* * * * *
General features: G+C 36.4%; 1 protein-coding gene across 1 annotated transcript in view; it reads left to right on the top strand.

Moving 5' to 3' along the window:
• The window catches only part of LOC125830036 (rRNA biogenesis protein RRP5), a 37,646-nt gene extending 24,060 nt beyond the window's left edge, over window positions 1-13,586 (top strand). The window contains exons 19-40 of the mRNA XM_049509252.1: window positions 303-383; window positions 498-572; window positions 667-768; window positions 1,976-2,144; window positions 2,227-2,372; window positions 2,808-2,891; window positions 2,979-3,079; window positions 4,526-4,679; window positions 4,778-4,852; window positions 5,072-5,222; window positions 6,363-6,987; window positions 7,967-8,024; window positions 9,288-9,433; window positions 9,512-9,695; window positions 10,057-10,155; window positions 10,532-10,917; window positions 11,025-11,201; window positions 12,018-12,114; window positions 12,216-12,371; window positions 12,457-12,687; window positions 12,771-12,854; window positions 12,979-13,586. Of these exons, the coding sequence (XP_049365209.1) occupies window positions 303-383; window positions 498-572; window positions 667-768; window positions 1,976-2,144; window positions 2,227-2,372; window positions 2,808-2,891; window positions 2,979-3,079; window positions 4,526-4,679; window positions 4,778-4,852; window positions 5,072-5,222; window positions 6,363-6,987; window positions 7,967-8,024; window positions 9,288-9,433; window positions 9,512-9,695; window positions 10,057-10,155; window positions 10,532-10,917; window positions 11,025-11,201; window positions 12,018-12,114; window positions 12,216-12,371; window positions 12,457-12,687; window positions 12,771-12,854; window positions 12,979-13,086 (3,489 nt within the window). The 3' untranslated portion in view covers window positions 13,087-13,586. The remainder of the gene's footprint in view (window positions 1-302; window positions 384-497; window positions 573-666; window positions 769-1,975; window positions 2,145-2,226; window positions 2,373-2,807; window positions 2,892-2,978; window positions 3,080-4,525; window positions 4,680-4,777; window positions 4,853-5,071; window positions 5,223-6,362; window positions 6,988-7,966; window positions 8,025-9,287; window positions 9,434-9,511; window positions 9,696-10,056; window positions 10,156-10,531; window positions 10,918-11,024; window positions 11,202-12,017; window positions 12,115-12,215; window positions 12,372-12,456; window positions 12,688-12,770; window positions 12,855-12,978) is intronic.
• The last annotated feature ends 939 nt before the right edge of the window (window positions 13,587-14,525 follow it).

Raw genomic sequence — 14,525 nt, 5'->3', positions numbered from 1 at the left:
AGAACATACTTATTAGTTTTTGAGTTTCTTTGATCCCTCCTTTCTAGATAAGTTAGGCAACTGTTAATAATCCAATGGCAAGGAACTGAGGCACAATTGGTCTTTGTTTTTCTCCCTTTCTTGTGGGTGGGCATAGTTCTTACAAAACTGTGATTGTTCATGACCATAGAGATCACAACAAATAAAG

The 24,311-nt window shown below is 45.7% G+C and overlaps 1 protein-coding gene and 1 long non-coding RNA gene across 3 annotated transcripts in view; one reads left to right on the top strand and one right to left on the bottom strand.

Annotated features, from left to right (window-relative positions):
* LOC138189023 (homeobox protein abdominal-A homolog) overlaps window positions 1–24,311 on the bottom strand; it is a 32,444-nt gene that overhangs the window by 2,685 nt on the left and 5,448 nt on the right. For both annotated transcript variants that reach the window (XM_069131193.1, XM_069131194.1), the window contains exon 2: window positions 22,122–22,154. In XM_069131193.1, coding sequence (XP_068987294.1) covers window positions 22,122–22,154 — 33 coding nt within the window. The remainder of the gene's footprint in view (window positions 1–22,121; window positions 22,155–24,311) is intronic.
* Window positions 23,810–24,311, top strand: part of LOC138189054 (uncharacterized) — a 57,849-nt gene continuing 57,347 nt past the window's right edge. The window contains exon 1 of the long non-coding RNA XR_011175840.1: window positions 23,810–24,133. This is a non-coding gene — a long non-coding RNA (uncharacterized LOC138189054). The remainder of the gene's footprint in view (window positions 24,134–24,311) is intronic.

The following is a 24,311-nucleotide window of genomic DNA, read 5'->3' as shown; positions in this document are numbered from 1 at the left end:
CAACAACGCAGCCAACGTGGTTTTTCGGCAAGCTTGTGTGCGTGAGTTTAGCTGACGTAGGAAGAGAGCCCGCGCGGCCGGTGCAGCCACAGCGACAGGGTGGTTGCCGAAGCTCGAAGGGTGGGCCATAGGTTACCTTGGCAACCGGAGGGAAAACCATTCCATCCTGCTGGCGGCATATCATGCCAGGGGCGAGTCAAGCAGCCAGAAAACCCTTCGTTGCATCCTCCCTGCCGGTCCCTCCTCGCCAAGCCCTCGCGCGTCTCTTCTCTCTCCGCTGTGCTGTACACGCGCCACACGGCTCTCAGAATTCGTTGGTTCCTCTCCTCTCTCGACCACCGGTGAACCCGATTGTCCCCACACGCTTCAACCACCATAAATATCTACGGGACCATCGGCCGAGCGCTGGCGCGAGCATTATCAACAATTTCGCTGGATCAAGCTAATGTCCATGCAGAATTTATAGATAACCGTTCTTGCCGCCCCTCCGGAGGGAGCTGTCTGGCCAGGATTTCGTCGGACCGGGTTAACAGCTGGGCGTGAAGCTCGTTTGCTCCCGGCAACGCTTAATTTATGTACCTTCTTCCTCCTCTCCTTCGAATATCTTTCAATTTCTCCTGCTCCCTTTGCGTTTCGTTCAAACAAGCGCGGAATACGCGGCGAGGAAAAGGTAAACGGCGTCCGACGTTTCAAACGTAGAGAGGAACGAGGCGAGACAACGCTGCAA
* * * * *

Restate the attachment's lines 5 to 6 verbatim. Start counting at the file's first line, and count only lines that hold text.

Raw genomic sequence — 14,525 nt, 5'->3', positions numbered from 1 at the left:
AGAACATACTTATTAGTTTTTGAGTTTCTTTGATCCCTCCTTTCTAGATAAGTTAGGCAACTGTTAATAATCCAATGGCAAGGAACTGAGGCACAATTGGTCTTTGTTTTTCTCCCTTTCTTGTGGGTGGGCATAGTTCTTACAAAACTGTGATTGTTCATGACCATAGAGATCACAACAAATAAAG